Performance/Writing Singing the stars The Performance, Singing the Stars, was inspired by a story in my book with the same title. The story involves a village of people who have lost the power of the night, which once resided inside […]
Singing the stars
The Performance, Singing the Stars, was inspired by a story in my book with the same title. The story involves a village of people who have lost the power of the night, which once resided inside them. In their quest to retrieve this power, the village decides that each person will build a sculpture with a wooden frame mounted at the top. Five wooden rods will be placed within the frame to represent the lines on a musical score. When finished, each person will take their homemade sculpture and a musical instrument out into the night. Using their instrument or their voice, each person will look up through the five bars at the top of their sculpture, see the stars falling in the notes spaces of the bars, and they will sing or play the stars.
Singing the Stars
The first public performance of Singing the Stars was performed at the H. R Macmillan Planetarium in British Columbia.
The H. R. MacMillan Planetarium performance was followed by the same performance in the Seneca College Planetarium in Toronto.
For the following performances of Singing the Stars, elaborate sculptures were built, including sculptures worn by singers and musicians. These scenarios were performed in galleries using multiple star projections to envelop the space and the performers.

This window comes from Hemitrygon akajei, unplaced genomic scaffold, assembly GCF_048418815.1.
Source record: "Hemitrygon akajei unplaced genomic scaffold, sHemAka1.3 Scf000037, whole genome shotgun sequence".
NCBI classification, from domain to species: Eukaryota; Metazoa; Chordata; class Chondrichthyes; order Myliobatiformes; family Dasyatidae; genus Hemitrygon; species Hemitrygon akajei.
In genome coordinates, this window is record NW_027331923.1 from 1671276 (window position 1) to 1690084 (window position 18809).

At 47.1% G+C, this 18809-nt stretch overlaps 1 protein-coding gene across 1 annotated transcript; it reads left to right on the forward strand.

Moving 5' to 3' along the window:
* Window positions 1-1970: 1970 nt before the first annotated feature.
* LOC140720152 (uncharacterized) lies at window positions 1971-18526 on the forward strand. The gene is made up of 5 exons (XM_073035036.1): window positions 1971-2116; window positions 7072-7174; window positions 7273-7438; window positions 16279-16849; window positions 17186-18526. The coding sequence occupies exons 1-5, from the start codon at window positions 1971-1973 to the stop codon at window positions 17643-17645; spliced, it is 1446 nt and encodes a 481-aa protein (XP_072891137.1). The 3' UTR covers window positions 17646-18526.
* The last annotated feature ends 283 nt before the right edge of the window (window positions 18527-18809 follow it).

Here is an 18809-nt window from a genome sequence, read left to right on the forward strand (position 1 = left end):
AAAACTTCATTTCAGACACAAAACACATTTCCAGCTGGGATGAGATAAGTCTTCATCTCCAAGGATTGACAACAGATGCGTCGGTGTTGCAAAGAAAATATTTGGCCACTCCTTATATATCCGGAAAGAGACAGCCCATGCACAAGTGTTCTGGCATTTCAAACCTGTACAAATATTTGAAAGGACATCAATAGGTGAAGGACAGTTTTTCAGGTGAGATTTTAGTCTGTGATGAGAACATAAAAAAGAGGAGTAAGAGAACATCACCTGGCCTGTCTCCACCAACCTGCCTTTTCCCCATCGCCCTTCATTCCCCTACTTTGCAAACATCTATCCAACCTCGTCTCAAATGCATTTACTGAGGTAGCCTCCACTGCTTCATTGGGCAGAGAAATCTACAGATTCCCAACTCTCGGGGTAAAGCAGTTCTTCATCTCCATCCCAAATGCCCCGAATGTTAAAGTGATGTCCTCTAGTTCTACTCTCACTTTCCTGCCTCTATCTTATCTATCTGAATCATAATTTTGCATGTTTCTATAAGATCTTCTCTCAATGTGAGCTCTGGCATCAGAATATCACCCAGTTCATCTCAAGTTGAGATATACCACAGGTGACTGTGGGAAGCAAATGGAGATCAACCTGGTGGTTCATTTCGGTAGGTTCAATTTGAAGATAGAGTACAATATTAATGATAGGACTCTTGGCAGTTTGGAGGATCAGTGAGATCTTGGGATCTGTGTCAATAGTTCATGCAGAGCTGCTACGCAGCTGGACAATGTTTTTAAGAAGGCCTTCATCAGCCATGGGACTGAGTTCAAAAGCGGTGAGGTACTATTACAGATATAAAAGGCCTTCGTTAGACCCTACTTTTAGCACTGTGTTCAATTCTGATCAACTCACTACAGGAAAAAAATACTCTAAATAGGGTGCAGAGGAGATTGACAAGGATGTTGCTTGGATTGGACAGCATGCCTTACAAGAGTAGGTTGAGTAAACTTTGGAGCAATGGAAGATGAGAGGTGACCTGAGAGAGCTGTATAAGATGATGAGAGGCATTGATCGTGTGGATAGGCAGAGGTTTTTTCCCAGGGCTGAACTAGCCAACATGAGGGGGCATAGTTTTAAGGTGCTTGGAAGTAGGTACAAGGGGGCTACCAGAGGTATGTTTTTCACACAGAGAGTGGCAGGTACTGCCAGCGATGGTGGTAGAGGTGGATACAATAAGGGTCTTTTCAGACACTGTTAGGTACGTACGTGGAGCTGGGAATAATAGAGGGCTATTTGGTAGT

MacLennan’s performance work… “contained hints of Rauschenberg’s motorized dance pieces and Robert Wilson’s plays, but their essence is a blend of the writer’s paradox-riddled poetry and strange mechanical props and costumes….exquisite stagecraft…”
The New Art Examiner, Jack Burnham
“…a lovely piece by Toby MacLennan called Singing the Stars, originally performed in Canadian planetariums…. developed a mythology of a people whose boundaries and categories are more fluid than ours… This is a musical race that can put a staff over an object and “sing” it…”
The Village Voice, Sally Banes
Bath Royal Literary and Scientific Institution, Bath, England
The Hudson River Museum Andrus Planetarium
P.S.1., New York
Art Gallery of Ontario
Franklin Furnace, New York
York University, Ontario
A-Space Gallery, Ontario
Seneca College Planetarium, Ontario
National Gallery of Canada, Ontario
Robert McLaughlin Gallery, Ontario
H.R. MacMillan Planetarium, Vancouver
Winnipeg Art Gallery, Manitoba
Village Voice – New York
Vanguard Magazine – Vancouver
Canadian Literature, A Quarterly of Criticism and Review
Art Magazine – Canada
The New Art Examiner – Chicago
CBC Radio – “As it Happens” and “Good Morning Radio”
Review Magazine – Ottawa
Star Newspaper – Toronto